LONDON, United Kingdom — For its latest fashion exhibition, London’s Victoria & Albert museum will trace the history of French couture house Christian Dior. Curated by Oriole Cullen, “Christian Dior: Designer of Dreams” will open on 2 February 2019 and is based on the Musée des Arts Décoratifs exhibition of the same name, which attracted over 700,000 visitors, the highest number for a single show in the Paris museum’s 112-year history.
While the V&A does not presently have an official sponsor for this exhibition, it has worked closely with LVMH-controlled Christian Dior, which has loaned pieces to the museum from its extensive archive especially for the exhibit. In recent years, luxury megabrands from Louis Vuitton to Chanel have staged large-scale exhibitions in partnership with major museums to boost awareness with the public and burnish their heritage stories.
The V&A’s adaptation of “Christian Dior: Designer of Dreams” is set to be the largest exhibition on the French couture house ever staged in the UK and will fill the museum’s 1,100-square-metre Sainsbury Gallery with more than 500 objects, including over 200 couture garments.
A new section of the exhibition will explore the couturier’s relationship with British culture, highlighting collaborations with British manufacturers and notable British clients, including Nancy Mitford, Margot Fonteyn and Princess Margaret. In addition, the show will chart the evolution of Christian Dior Couture’s creative aesthetic through the decades, also displaying designs by former creative heads Yves Saint Laurent, Marc Bohan, Gianfranco Ferré, John Galliano and Raf Simons, as well as current women’s artistic director Maria Grazia Chiuri.
“The team from the V&A came to visit the exhibition in Paris and had a real experience of love at first sight,” said Pietro Beccari, chief executive of Christian Dior Couture. “But this is a mutual passion that arises from a far-reaching story of friendship. Long before founding his house, Christian Dior had already developed a fascination with English culture.”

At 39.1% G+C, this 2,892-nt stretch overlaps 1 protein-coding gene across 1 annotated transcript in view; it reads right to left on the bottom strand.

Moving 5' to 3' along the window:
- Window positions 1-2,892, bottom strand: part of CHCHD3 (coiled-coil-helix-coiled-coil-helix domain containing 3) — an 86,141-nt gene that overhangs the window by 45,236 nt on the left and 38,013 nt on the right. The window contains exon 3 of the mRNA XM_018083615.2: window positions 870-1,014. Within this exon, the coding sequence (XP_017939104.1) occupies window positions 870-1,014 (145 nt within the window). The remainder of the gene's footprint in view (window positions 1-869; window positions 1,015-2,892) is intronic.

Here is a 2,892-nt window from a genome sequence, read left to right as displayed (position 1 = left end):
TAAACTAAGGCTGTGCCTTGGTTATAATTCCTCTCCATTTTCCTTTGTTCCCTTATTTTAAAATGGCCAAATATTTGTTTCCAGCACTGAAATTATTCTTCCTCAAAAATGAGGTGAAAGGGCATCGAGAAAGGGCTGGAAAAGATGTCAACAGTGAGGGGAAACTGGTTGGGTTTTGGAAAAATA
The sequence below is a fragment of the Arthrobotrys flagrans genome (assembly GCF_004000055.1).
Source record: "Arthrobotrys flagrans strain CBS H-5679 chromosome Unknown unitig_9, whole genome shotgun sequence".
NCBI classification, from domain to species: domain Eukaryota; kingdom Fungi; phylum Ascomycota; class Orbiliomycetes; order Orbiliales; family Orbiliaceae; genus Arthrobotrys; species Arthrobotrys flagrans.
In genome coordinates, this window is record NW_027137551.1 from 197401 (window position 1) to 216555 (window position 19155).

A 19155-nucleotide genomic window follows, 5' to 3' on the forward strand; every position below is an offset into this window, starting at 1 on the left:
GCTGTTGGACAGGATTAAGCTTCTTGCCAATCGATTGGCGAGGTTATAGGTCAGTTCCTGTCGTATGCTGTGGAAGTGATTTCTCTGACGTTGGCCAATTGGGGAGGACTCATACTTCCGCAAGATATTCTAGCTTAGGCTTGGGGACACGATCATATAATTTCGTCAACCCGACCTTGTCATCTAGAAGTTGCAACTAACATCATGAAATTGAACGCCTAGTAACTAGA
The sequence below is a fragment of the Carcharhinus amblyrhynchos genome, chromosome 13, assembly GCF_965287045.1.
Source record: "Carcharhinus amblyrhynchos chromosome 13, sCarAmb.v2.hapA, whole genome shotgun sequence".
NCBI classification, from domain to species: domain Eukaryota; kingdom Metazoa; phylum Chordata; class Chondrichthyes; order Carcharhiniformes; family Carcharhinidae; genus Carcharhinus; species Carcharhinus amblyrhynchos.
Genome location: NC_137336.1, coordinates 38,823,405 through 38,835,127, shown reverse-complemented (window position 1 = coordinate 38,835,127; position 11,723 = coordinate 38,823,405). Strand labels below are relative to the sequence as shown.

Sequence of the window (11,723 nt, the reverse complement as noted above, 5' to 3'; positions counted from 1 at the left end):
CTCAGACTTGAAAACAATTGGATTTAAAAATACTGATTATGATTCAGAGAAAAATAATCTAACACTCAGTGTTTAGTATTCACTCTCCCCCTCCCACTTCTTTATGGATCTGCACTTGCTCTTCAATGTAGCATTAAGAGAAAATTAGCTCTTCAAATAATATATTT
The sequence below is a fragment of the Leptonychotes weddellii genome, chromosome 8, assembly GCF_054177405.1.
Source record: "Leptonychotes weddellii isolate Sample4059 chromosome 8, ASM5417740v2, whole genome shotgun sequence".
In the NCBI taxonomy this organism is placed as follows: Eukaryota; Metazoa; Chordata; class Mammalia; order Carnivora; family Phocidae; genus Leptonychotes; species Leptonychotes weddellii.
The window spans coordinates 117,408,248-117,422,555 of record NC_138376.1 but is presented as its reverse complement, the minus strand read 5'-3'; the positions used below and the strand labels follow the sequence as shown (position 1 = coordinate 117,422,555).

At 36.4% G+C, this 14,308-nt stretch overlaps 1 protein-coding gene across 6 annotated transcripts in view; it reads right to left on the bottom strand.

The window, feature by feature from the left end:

“This exhibition gives us an extraordinary opportunity to bring together highlights from the V&A collections with spectacular ensembles from the House of Dior’s archive, to tell a broader story of the House, and shed new light on Christian Dior’s relationship with Britain,” added Tim Reeve, deputy director and chief operating officer at the V&A.
Beccari wouldn’t be drawn on how Dior would measure the success of the V&A exhibition but highlighted “the phenomenal success” of the Musée des Arts Décoratifs show, which coincided with the brand’s 70th anniversary last year. On July 6 to 8, Dior will also hold a three-day high jewellery exhibition at the Musée d’Art Moderne in Paris.
“Designer of Dreams” will be the largest exhibition staged at the V&A since the record-breaking “Alexander McQueen: Savage Beauty” show in 2015. Originally displayed at the Metropolitan Museum of Art in New York in 2011, where it became the world’s most popular fashion exhibition, Savage Beauty attracted 493,043 visitors during its 21-week run in London, making it the most visited exhibit in the history of the V&A.